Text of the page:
The script is adapted by Richard Matheson from his own short story, originally published in Playboy magazine. It was inspired by a real-life experience, in which Matheson was tailgated by a trucker on his way home from a golfing match with friend Jerry Sohl, on the same day as the Kennedy assassination. The short story was given to Spielberg by his secretary, who reportedly read the magazine for the stories.
Duel was Spielberg's second feature-length directing effort, after his 1971 The Name of the Game NBC-TV series episode L.A. 2017. It was two years after a well-received turn directing a segment of the pilot-movie for the anthology television series Night Gallery and several other TV episodes. Duel was initially shown on American television as an ABC Movie of the Week installment. It was eventually released to cinemas in Europe and Australia, and had a limited cinema release to some venues in the United States. The film's success enabled Spielberg to establish himself as a film director.
The film is one of only two Spielberg directed theatrical films where John Williams did not create the score.
Much of the movie was filmed in and around the communities of Canyon Country, Agua Dulce and Acton, California. In particular, sequences were filmed on Sierra Highway, Agua Dulce Canyon Road, Soledad Canyon Road and Angeles Forest Highway. Many of the landmarks from Duel still exist today, including the tunnel, the railroad crossing and Chuck’s Café, a place where David Mann abruptly stops for a break. The building, since 1980 housing a French restaurant called Le Chene, is currently still on Sierra Highway. The "Snakerama" gas station seen in the film was used again as a homage to Duel by Spielberg in his 1979 comedy film, 1941, with Lucille Benson again appearing as the proprietor.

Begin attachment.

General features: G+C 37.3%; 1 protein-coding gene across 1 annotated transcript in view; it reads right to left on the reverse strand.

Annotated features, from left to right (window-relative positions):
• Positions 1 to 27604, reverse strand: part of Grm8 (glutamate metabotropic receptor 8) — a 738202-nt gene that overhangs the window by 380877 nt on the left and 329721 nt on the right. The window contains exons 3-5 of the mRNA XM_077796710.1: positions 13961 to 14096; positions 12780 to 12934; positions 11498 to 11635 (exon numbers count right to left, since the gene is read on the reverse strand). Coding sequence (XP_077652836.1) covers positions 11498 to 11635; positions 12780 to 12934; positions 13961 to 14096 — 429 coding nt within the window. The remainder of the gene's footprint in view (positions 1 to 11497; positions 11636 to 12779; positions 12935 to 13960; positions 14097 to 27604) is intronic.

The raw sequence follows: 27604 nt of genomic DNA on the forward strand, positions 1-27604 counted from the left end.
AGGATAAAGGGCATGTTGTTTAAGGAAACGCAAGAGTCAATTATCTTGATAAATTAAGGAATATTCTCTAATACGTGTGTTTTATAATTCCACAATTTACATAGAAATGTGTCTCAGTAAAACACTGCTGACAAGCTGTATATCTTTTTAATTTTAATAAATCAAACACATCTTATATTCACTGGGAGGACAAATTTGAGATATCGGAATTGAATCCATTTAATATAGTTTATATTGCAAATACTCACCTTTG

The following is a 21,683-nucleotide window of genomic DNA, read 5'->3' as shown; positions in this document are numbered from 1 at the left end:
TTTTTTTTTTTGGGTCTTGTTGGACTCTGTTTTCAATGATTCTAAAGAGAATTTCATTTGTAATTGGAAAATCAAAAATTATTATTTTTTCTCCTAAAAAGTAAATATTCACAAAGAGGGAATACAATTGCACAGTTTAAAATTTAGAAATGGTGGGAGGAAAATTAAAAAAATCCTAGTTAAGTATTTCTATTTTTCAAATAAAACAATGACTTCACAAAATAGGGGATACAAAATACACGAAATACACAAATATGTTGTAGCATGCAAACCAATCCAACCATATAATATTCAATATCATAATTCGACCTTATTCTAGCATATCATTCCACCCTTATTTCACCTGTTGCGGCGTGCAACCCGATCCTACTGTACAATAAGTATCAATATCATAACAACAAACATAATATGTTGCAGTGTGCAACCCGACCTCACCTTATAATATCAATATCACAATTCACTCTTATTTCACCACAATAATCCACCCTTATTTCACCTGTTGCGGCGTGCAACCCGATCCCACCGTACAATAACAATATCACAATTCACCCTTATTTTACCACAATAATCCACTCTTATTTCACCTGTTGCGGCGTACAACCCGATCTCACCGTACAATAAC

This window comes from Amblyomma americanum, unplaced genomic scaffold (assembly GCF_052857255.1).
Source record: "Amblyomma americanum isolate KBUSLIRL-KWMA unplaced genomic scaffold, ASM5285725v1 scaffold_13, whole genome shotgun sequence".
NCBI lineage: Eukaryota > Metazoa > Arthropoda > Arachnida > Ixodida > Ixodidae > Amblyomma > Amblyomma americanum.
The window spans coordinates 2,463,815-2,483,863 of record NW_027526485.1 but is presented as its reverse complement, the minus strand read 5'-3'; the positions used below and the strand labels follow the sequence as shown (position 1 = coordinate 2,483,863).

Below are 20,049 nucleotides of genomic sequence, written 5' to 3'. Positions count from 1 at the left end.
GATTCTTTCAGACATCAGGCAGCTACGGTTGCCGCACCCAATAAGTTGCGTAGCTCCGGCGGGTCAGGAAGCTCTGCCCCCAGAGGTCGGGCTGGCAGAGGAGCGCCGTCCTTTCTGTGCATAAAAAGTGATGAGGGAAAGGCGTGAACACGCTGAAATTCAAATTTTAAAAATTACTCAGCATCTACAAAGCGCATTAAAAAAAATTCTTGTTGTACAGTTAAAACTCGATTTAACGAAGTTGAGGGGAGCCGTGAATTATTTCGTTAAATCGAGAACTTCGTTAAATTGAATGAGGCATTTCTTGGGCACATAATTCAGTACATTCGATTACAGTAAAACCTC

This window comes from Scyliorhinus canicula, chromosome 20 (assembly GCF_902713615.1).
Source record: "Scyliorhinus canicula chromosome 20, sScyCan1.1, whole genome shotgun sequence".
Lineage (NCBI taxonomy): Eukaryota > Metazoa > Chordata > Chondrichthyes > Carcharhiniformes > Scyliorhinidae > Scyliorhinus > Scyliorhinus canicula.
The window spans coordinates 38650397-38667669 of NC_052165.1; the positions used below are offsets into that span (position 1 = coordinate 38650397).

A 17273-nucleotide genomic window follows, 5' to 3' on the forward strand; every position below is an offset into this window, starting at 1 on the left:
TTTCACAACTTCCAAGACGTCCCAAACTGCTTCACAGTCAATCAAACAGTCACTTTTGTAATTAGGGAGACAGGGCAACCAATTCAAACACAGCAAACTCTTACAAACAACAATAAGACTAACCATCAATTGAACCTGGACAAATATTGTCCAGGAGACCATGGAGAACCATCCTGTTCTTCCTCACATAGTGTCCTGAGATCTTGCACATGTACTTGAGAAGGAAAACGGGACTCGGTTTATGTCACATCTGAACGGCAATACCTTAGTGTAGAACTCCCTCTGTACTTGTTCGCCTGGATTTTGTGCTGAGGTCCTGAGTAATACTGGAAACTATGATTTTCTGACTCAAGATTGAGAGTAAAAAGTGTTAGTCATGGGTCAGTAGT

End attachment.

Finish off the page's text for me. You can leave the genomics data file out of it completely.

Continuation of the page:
Production of the television film was overseen by ABC's director of movies of the weekend, Lillian Gallo. The original made-for-television version was 74 minutes long and was completed in 13 days (three longer than the scheduled 10 days), leaving 10 days for editing prior to broadcast as the ABC "Movie of the Week". Following Duel's successful TV airing, Universal released Duel overseas in 1972, especially in Europe. Since the TV movie was not long enough for theatrical release, Universal caused Spielberg to spend two days filming several new scenes, turning Duel into a 90-minute film. The new scenes were the railroad crossing, school bus, and David Mann's telephone conversation with his wife. A longer opening sequence was added with the car backing out of a garage and driving through the city. Expletives were added to make the film sound less like a television production.
Spielberg lobbied to have Dennis Weaver in the starring role because he admired Weaver's work in Orson Welles' Touch of Evil.
In the Archive of American Television website, Spielberg is quoted in an interview given by Weaver as proudly saying: "You know, I watch that movie at least twice a year to remember what I did".
Read more about this topic: Duel (1971 film)
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